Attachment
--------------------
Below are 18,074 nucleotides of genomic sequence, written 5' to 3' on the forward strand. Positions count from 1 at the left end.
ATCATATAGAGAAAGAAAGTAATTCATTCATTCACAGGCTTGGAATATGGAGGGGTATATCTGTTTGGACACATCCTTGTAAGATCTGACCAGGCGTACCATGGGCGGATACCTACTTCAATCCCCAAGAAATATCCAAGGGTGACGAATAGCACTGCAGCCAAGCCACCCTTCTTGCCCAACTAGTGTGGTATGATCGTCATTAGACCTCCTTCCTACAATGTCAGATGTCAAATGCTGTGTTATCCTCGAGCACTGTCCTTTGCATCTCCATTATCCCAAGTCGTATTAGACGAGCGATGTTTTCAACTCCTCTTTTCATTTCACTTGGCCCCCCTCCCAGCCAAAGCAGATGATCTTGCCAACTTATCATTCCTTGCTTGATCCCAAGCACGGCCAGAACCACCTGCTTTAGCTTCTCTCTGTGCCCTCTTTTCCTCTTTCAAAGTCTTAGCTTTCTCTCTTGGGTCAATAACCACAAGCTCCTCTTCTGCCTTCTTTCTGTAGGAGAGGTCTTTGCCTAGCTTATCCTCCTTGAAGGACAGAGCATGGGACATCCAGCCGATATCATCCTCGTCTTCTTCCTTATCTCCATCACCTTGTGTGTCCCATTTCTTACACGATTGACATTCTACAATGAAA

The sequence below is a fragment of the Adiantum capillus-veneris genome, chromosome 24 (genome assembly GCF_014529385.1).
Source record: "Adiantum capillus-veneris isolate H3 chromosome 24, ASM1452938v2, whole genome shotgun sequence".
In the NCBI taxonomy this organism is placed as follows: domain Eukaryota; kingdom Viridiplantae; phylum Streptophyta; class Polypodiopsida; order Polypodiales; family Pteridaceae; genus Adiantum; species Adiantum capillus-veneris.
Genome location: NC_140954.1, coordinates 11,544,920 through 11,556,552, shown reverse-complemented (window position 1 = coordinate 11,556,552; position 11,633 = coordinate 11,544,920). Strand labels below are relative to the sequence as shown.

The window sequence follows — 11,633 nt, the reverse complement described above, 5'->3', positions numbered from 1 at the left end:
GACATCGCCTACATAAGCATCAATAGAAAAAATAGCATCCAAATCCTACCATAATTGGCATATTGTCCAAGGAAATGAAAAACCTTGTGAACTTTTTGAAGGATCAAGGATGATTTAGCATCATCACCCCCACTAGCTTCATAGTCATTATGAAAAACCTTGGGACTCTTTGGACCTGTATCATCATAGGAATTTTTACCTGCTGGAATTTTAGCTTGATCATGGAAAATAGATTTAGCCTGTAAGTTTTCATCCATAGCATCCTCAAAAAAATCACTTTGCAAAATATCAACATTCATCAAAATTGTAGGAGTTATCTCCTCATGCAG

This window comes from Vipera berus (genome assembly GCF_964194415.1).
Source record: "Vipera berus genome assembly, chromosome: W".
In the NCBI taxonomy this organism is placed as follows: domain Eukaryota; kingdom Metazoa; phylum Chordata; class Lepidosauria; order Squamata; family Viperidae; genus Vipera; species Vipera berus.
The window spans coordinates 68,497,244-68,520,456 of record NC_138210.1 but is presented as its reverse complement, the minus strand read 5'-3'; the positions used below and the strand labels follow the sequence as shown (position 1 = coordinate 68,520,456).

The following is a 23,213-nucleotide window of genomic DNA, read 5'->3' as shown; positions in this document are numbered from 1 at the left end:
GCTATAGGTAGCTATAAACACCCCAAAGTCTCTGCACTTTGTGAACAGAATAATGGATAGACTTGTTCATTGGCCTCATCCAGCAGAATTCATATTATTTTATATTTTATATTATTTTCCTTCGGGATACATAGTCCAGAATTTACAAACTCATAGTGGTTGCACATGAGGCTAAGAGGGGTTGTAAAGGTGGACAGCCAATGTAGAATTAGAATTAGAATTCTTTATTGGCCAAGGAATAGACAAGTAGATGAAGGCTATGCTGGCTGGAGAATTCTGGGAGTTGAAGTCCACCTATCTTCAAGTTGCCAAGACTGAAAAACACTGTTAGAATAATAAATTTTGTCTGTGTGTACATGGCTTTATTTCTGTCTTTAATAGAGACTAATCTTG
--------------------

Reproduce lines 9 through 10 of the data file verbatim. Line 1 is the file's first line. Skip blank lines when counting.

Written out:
This window comes from Vipera berus (genome assembly GCF_964194415.1).
Source record: "Vipera berus genome assembly, chromosome: W".